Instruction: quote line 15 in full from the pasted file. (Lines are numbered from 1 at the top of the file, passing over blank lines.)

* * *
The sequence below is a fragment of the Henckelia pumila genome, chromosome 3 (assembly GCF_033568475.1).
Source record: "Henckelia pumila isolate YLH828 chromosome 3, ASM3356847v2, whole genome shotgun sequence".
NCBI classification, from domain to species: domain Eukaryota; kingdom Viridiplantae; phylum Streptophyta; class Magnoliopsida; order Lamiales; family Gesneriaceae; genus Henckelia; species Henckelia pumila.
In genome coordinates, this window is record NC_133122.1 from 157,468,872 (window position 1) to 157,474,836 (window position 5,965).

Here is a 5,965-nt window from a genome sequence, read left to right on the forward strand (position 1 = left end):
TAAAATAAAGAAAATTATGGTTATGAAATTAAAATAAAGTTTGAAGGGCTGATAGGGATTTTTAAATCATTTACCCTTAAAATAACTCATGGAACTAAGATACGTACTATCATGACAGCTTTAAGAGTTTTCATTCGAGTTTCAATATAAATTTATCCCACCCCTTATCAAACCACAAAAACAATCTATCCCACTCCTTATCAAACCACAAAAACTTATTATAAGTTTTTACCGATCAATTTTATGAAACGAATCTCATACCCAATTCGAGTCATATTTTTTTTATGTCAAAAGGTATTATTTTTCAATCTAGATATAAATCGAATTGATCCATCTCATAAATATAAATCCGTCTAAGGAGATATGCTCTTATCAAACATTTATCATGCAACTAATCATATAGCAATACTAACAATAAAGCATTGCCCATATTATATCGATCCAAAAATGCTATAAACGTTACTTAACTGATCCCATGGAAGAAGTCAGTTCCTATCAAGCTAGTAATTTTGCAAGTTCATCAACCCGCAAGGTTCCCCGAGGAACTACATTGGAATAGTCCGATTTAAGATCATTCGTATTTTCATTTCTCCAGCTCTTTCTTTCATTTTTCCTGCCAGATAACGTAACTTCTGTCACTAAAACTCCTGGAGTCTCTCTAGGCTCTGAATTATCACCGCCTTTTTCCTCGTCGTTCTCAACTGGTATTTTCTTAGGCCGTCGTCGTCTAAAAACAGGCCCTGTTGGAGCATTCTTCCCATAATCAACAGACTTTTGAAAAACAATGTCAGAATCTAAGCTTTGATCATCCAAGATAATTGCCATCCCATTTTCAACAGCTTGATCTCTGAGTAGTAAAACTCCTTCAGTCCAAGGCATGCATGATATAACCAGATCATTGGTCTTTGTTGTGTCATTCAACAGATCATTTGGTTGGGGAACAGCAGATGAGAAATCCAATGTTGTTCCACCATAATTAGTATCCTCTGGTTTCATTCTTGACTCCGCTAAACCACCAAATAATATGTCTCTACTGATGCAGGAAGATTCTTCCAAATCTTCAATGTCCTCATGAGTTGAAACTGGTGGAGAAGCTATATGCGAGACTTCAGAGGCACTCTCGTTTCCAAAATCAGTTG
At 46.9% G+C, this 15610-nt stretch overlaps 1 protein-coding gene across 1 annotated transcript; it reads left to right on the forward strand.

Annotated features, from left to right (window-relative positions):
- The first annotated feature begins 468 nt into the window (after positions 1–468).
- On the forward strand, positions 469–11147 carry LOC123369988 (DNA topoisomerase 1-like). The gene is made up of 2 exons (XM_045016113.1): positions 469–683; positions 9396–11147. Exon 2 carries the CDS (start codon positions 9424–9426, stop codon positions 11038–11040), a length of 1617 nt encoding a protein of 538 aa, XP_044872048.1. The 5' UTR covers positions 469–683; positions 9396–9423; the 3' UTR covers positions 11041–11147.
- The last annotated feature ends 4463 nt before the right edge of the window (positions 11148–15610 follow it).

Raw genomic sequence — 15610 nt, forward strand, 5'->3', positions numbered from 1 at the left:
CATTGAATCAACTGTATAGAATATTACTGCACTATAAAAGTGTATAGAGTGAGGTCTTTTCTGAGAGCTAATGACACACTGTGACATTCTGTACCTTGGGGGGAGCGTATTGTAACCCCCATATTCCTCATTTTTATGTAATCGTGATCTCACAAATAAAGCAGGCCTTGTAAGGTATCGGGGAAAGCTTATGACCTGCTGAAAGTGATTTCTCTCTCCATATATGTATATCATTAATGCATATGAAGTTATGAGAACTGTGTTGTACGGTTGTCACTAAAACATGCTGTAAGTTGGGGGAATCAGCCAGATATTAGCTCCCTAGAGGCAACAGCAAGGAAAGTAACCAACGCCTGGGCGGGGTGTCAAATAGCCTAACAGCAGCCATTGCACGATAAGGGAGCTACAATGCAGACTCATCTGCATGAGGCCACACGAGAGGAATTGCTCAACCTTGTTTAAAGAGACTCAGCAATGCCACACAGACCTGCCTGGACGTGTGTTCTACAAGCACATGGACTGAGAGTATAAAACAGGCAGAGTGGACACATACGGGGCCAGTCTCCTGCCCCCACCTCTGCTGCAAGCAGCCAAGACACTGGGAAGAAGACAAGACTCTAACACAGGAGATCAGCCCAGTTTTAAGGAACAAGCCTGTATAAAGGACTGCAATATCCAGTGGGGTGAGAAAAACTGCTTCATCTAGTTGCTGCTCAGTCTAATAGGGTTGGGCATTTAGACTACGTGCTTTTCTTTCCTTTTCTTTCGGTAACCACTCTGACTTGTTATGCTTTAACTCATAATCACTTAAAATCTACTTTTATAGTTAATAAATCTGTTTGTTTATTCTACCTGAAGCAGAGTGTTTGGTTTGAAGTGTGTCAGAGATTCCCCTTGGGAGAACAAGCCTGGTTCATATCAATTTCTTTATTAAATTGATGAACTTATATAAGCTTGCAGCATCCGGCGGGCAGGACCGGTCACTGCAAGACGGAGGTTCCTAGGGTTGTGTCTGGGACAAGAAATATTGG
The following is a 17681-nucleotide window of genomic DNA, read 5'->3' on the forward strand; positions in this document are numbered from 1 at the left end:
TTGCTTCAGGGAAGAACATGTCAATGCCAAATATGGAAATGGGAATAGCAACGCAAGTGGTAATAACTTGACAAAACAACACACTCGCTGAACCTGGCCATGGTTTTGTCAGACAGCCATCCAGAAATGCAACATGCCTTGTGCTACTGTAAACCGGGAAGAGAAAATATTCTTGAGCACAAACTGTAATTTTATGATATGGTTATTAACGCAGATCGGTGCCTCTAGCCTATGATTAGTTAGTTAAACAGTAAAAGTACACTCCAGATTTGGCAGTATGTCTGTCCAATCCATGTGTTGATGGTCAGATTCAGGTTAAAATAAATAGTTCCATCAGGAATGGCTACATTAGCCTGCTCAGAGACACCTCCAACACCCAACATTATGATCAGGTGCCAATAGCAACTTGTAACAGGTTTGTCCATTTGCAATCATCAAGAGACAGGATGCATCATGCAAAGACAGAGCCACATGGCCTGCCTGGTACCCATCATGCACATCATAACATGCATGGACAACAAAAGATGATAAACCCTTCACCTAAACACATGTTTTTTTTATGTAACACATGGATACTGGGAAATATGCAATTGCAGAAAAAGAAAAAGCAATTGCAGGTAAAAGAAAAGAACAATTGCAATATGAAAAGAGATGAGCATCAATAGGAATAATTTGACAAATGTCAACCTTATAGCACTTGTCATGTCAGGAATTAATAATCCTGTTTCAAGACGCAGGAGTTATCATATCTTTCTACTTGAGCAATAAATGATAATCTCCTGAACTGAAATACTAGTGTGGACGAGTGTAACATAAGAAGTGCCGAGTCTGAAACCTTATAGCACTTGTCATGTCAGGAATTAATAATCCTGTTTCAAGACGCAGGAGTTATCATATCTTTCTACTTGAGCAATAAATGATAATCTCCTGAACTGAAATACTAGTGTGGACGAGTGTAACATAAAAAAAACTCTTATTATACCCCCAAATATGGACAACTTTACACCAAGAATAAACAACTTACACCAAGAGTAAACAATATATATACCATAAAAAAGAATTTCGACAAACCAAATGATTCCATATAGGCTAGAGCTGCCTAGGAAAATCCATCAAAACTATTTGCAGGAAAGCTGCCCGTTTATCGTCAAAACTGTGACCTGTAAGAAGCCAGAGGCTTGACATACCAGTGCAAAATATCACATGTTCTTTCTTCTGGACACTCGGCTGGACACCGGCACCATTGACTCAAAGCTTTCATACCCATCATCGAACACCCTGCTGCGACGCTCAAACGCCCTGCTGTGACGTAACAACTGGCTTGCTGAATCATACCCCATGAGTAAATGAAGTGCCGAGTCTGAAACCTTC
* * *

TTGCTTCAGGGAAGAACATGTCAATGCCAAATATGGAAATGGGAATAGCAACGCAAGTGGTAATAACTTGACAAAACAACACACTCGCTGAACCTGGCCATGGTTTTGTCAGACAGCCATCCAGAAATGCAACATGCCTTGTGCTACTGTAAACCGGGAAGAGAAAATATTCTTGAGCACAAACTGTAATTTTATGATATGGTTATTAACGCAGATCGGTGCCTCTAGCCTATGATTAGTTAGTTAAACAGTAAAAGTACACTCCAGATTTGGCAGTATGTCTGTCCAATCCATGTGTTGATGGTCAGATTCAGGTTAAAATAAATAGTTCCATCAGGAATGGCTACATTAGCCTGCTCAGAGACACCTCCAACACCCAACATTATGATCAGGTGCCAATAGCAACTTGTAACAGGTTTGTCCATTTGCAATCATCAAGAGACAGGATGCATCATGCAAAGACAGAGCCACATGGCCTGCCTGGTACCCATCATGCACATCATAACATGCATGGACAACAAAAGATGATAAACCCTTCACCTAAACACATGTTTTTTTTATGTAACACATGGATACTGGGAAATATGCAATTGCAGAAAAAGAAAAAGCAATTGCAGGTAAAAGAAAAGAACAATTGCAATATGAAAAGAGATGAGCATCAATAGGAATAATTTGACAAATGTCAACCTTATAGCACTTGTCATGTCAGGAATTAATAATCCTGTTTCAAGACGCAGGAGTTATCATATCTTTCTACTTGAGCAATAAATGATAATCTCCTGAACTGAAATACTAGTGTGGACGAGTGTAACATAAGAAGTGCCGAGTCTGAAACCTTATAGCACTTGTCATGTCAGGAATTAATAATCCTGTTTCAAGACGCAGGAGTTATCATATCTTTCTACTTGAGCAATAAATGATAATCTCCTGAACTGAAATACTAGTGTGGACGAGTGTAACATAAAAAAAACTCTTATTATACCCCCAAATATGGACAACTTTACACCAAGAATAAACAACTTACACCAAGAGTAAACAATATATATACCATAAAAAAGAATTTCGACAAACCAAATGATTCCATATAGGCTAGAGCTGCCTAGGAAAATCCATCAAAACTATTTGCAGGAAAGCTGCCCGTTTATCGTCAAAACTGTGACCTGTAAGAAGCCAGAGGCTTGACATACCAGTGCAAAATATCACATGTTCTTTCTTCTGGACACTCGGCTGGACACCGGCACCATTGACTCAAAGCTTTCATACCCATCATCGAACACCCTGCTGCGACGCTCAAACGCCCTGCTGTGACGTAACAACTGGCTTGCTGAATCATACCCCATGAGTAAATGAAGTGCCGAGTCTGAAACCTTC